Snowshoeing during a Wolf Moon

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Written by Wake Robin resident, Ann

Did you ever think it would be fun to celebrate the full January Wolf Moon and full February Snow moon with an after dinner scenic snowshoe walk? Living at Wake Robin folks can do that as long as the weather cooperates.   full moon in the woods

Members of Wake Robin love sharing their passions. Bill’s passion was winter fun. Bill was part of the 10th Mountain Division in WWII and saw action against the Germans at Riva Ridge in Italy. After the war he wrote a book on snowshoeing and x-c skiing. It was basically his idea to gather Wake Robin friends for this after dinner snowshoe walk. Now others carry on his leadership.   Wake Robin has the ideal location for this one-hour adventure. Those interested gather in the Community Center. A short walk through the woods on the one of Wake Robin’s trails, with the moon making tree shadows on the snow, brings one out to our South Meadow Hill. From there one looks down on Lake Champlain and lights along the shore.

Another trail on the return brings one to a field with a view of Camel’s Hump.   On one occasion we were out ahead of the moon on a very clear night. My how the stars do shine brightly! After picking out many constellations, we turned around and found a huge moon rising from behind the top of the hill and some tall evergreens. Such a sight!

Bill started a tradition on these walks of our howling at January’s Wolf moon – even though it is a myth that wolves howl at the moon. Why do we do it?  Simply because it is fun. On occasion we have howled if the group gets separated to locate each other, which wolves will do also. Howling is quite satisfying. So is being outside on a beautiful winter evening.

snowshoe - from A Hiltz resized

 

Wake Robin Receives Green Award

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The International Council on Active Aging (ICAA) has awarded Wake Robin their 2016 ICAA Innovators Green Award.

icaa-awardICAA’s goals are to change society’s perceptions of aging and improve the quality of life for older adults. The organizations that were considered for this award were judged based on their excellence in making a positive difference in the lives of older adults in a sustainable, environmentally friendly way.

Some green initiatives at Wake Robin:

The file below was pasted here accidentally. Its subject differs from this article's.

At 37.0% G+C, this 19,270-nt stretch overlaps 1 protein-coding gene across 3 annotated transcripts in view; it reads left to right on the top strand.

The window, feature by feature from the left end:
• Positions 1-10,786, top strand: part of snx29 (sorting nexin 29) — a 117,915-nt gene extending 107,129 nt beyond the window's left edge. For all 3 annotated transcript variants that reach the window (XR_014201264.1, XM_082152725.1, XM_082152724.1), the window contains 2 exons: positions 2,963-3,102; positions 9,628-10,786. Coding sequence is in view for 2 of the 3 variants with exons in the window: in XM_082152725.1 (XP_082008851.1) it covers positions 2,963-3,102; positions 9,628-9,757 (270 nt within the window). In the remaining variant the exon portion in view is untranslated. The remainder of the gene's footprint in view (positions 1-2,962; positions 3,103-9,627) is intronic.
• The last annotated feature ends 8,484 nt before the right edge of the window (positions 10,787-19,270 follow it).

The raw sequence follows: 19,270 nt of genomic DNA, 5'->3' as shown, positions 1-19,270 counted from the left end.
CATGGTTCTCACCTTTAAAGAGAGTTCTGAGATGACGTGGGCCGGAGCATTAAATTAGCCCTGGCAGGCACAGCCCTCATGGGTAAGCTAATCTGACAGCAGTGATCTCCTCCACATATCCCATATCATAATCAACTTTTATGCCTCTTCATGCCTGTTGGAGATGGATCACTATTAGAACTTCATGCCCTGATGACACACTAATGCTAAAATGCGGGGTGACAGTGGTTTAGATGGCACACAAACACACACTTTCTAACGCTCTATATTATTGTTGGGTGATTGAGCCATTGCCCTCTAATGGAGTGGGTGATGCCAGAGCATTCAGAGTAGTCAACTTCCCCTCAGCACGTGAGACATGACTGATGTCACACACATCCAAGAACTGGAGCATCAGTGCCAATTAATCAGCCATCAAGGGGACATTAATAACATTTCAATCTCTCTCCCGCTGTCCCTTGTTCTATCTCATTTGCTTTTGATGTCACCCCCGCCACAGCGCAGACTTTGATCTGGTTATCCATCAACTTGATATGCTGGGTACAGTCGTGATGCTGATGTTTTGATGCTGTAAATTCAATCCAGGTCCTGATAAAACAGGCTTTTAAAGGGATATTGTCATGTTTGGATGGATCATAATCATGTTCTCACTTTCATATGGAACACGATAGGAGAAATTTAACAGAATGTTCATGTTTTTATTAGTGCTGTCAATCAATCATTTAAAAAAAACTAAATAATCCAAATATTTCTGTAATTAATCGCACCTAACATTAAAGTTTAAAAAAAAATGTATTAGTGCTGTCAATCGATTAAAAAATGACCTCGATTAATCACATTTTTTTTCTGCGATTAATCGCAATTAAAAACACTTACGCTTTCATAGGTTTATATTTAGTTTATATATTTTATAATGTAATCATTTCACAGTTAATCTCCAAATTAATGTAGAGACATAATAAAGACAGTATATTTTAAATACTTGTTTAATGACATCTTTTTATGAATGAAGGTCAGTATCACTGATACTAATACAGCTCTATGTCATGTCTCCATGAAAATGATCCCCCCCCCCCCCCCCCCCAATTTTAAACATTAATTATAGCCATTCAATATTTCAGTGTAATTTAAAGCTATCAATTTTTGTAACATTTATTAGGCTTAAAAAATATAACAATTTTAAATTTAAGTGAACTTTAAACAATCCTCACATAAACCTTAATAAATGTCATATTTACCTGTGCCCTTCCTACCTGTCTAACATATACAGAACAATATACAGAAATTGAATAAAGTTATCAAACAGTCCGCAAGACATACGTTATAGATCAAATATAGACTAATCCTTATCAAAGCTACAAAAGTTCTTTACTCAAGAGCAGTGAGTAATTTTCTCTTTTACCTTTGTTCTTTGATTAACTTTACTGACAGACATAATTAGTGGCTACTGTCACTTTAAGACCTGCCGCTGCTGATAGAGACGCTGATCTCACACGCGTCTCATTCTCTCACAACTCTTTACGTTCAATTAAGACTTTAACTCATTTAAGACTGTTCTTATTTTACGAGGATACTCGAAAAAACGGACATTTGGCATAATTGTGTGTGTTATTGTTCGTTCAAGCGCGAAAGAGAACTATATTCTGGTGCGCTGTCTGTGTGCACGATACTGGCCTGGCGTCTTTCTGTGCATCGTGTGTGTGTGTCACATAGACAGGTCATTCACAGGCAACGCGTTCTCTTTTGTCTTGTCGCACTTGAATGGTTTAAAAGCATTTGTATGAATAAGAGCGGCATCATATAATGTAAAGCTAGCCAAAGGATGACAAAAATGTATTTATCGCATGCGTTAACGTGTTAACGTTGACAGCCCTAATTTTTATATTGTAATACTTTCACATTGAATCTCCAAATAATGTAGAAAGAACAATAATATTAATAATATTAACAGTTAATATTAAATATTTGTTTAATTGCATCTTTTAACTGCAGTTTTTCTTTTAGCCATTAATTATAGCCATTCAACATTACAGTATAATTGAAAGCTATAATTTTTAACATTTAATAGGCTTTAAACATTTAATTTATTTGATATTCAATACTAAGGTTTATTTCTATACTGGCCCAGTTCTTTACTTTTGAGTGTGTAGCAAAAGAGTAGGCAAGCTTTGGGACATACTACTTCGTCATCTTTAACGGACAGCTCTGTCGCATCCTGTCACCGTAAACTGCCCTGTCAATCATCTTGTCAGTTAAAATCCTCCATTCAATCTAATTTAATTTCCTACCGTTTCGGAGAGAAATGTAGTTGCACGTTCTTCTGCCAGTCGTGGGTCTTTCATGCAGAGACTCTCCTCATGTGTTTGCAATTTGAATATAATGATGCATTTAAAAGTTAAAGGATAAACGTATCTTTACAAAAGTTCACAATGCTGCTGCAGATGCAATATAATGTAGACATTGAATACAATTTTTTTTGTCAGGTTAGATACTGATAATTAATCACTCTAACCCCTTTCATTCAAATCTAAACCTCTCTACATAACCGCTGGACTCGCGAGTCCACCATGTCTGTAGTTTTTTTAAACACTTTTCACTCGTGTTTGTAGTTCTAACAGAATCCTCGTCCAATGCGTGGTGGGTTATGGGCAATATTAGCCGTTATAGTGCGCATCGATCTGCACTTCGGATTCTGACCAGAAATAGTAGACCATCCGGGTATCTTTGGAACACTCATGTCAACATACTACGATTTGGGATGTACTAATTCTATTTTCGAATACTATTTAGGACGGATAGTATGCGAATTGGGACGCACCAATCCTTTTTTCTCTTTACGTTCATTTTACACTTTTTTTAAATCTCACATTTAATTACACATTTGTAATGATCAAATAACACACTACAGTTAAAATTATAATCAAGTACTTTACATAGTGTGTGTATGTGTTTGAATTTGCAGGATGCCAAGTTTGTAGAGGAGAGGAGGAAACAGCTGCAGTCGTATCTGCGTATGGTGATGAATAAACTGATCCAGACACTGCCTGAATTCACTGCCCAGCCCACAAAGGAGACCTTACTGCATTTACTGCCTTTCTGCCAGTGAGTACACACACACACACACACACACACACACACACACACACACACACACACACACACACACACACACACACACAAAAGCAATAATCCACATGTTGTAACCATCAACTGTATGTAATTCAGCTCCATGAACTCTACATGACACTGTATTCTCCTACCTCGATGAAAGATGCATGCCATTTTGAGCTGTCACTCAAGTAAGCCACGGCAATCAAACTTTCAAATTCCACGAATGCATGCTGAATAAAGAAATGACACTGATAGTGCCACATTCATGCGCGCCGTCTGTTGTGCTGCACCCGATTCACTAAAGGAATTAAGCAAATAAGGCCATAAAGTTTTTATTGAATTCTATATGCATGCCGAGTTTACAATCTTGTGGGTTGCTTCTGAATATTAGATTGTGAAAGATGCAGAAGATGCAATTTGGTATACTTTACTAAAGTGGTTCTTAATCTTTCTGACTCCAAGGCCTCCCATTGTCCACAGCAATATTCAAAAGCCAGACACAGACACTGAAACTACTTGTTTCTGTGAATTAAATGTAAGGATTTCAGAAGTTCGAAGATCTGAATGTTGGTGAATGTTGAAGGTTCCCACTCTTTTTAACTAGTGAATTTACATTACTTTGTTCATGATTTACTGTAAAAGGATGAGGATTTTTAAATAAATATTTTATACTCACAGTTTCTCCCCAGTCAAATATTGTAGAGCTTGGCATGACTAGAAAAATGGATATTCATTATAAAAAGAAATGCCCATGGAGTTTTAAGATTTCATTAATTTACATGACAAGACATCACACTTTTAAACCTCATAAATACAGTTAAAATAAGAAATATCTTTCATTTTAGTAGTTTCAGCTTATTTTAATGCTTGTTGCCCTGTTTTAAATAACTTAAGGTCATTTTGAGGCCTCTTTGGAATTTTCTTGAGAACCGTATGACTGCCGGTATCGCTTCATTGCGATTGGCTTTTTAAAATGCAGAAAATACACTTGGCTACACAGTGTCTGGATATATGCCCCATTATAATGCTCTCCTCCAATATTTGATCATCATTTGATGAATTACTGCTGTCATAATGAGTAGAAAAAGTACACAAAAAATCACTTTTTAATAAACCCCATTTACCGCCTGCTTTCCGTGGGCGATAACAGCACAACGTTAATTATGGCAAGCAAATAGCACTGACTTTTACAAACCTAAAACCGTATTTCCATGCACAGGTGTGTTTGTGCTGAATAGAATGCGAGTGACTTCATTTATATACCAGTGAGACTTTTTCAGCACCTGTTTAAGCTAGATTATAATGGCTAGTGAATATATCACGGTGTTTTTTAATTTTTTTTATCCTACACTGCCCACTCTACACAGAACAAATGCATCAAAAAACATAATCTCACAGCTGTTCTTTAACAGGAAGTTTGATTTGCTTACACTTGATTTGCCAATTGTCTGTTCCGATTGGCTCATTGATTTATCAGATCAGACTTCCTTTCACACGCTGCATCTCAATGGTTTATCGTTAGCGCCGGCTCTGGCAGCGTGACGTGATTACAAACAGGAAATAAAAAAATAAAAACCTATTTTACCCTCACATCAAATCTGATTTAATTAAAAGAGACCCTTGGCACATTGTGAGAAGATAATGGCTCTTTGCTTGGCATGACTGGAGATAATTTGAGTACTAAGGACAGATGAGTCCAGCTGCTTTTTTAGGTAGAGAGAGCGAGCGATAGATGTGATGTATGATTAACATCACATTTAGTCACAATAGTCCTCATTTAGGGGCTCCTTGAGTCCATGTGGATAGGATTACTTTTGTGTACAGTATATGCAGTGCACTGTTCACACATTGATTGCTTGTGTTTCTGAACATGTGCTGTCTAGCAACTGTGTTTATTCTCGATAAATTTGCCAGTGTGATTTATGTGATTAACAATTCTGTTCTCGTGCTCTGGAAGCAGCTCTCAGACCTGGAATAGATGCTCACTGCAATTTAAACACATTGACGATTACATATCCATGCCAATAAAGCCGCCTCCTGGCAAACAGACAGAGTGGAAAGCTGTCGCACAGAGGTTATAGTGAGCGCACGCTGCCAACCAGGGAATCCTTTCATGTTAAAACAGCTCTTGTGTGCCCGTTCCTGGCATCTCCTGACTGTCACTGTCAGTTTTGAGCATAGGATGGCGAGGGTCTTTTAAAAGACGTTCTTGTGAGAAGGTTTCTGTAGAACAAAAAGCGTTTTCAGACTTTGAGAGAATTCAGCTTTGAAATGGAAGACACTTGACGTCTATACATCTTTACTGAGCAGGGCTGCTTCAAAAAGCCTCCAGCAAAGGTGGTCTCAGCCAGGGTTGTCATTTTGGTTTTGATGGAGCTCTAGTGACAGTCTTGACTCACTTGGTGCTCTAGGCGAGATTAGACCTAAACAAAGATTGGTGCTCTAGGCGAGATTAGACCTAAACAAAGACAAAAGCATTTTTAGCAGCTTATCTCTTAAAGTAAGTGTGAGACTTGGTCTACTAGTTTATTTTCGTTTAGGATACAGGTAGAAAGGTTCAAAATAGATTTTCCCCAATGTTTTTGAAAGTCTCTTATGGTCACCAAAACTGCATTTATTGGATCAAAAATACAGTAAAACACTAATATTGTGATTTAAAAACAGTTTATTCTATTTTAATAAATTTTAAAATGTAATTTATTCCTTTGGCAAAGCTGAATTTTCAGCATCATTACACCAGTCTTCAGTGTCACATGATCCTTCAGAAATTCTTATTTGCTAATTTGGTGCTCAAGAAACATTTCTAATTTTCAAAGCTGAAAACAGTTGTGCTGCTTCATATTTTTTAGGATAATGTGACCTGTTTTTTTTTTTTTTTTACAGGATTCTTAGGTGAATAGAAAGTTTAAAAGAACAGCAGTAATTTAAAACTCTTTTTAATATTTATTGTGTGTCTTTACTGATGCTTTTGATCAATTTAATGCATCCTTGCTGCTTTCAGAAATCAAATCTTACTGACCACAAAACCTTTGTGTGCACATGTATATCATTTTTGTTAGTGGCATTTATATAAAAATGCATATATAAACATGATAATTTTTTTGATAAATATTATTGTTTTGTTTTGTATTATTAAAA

• Instead of using bleach in the laundry and Aquatic Center – Wake Robin uses Ozone. It saves 316,090 gallons of hot water and over $24,000 in one year alone.
  • Wake Robin releases 100,000 lady bugs in the spring instead of spraying pesticides to control the aphids and scale bugs.
  • Wake Robin sources food from local farms. 100% of the milk purchased is rBGH free. 100% of the ground beef used is local, hormone and antibiotic free. 100% of our bread is locally sourced. 90% of the cheese, yogurt, pudding and other dairy foods are local Vermont products. 27% of the fruits and vegetables served are sourced from local farms
  • 90% of food waste from Wake Robin’s kitchens is composted. Residents throughout the community compost – in fact, composting at Wake Robin was initiated by residents.
  • Wake Robin uses solar power from a solar farm in Monkton, VT. This reduces on-site energy costs by 24%.
  • Employee ride sharing is encouraged. Carpool employees can add their names for a gift card raffle that is drawn every month.

Environmental Services Director, Leslie Parker remarked; “The success of our green initiative – and the practices we have in place to preserve and sustain a healthy community – would not be possible without the commitment of the entire Wake Robin community – from the Board and Staff to the dedicated Residents.”

Wake Robin is proud to have been recognized for its initiative and will continue to keep this a part of the fabric of our culture.

Wake Robin Residents Visit the Adirondacks

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It’s one thing to travel, but Wake Robin residents like to take their adventures one step further and really experience all a place has to offer. That’s exactly what 40 residents, and future residents, did October 6-7 when they traveled to the Adirondacks as part of the Inquire program.

The kaleidoscope of autumn colors travelers witnessed as the bus wrapped itself along the most scenic routes, set the tone perfectly. Travelers were able to witness untouched natural areas, breath the air, hear the sounds, visit museums, and stay overnight in an authentic Adirondack Great Camp.